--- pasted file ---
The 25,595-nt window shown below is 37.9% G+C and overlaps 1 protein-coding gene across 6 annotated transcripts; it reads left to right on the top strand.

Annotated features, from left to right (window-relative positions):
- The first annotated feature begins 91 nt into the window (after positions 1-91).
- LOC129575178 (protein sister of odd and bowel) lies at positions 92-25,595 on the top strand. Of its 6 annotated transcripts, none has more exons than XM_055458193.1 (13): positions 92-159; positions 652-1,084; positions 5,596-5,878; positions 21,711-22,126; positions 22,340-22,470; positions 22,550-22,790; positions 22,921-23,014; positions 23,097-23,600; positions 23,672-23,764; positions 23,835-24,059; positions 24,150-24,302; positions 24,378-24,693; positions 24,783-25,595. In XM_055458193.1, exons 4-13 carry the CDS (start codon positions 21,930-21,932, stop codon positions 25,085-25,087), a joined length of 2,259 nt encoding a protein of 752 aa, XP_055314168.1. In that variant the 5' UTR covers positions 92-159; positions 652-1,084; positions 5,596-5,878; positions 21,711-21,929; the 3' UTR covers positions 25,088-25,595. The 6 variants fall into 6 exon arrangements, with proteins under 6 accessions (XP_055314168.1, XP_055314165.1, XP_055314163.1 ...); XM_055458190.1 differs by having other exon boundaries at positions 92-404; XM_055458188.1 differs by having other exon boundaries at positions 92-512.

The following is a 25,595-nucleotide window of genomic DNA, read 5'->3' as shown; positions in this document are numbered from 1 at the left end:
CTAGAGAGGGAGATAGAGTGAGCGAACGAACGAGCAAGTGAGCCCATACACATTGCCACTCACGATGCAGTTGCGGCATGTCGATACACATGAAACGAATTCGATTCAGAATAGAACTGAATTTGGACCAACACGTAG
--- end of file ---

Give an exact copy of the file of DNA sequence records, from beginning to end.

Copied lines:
The 25,595-nt window shown below is 37.9% G+C and overlaps 1 protein-coding gene across 6 annotated transcripts; it reads left to right on the top strand.

Annotated features, from left to right (window-relative positions):
- The first annotated feature begins 91 nt into the window (after positions 1-91).
- LOC129575178 (protein sister of odd and bowel) lies at positions 92-25,595 on the top strand. Of its 6 annotated transcripts, none has more exons than XM_055458193.1 (13): positions 92-159; positions 652-1,084; positions 5,596-5,878; positions 21,711-22,126; positions 22,340-22,470; positions 22,550-22,790; positions 22,921-23,014; positions 23,097-23,600; positions 23,672-23,764; positions 23,835-24,059; positions 24,150-24,302; positions 24,378-24,693; positions 24,783-25,595. In XM_055458193.1, exons 4-13 carry the CDS (start codon positions 21,930-21,932, stop codon positions 25,085-25,087), a joined length of 2,259 nt encoding a protein of 752 aa, XP_055314168.1. In that variant the 5' UTR covers positions 92-159; positions 652-1,084; positions 5,596-5,878; positions 21,711-21,929; the 3' UTR covers positions 25,088-25,595. The 6 variants fall into 6 exon arrangements, with proteins under 6 accessions (XP_055314168.1, XP_055314165.1, XP_055314163.1 ...); XM_055458190.1 differs by having other exon boundaries at positions 92-404; XM_055458188.1 differs by having other exon boundaries at positions 92-512.

The following is a 25,595-nucleotide window of genomic DNA, read 5'->3' as shown; positions in this document are numbered from 1 at the left end:
CTAGAGAGGGAGATAGAGTGAGCGAACGAACGAGCAAGTGAGCCCATACACATTGCCACTCACGATGCAGTTGCGGCATGTCGATACACATGAAACGAATTCGATTCAGAATAGAACTGAATTTGGACCAACACGTAG